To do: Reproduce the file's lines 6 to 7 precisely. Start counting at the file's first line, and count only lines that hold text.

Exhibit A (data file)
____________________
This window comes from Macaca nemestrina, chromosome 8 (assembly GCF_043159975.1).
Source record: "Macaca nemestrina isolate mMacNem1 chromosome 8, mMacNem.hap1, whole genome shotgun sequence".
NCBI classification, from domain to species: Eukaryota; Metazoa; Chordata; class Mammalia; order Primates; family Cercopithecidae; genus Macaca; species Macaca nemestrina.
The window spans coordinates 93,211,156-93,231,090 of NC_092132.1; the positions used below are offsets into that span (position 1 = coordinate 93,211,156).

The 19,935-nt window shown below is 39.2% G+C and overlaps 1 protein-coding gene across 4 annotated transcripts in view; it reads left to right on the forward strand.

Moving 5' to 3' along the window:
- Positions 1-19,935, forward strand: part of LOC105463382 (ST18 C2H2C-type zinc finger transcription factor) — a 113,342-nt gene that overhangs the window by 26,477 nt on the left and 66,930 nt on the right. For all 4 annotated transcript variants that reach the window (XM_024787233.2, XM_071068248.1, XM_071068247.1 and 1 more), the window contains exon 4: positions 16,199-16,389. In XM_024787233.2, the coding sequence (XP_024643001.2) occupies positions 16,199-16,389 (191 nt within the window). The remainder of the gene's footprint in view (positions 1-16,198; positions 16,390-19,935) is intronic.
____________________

Moving 5' to 3' along the window:
- Positions 1-19,935, forward strand: part of LOC105463382 (ST18 C2H2C-type zinc finger transcription factor) — a 113,342-nt gene that overhangs the window by 26,477 nt on the left and 66,930 nt on the right. For all 4 annotated transcript variants that reach the window (XM_024787233.2, XM_071068248.1, XM_071068247.1 and 1 more), the window contains exon 4: positions 16,199-16,389. In XM_024787233.2, the coding sequence (XP_024643001.2) occupies positions 16,199-16,389 (191 nt within the window). The remainder of the gene's footprint in view (positions 1-16,198; positions 16,390-19,935) is intronic.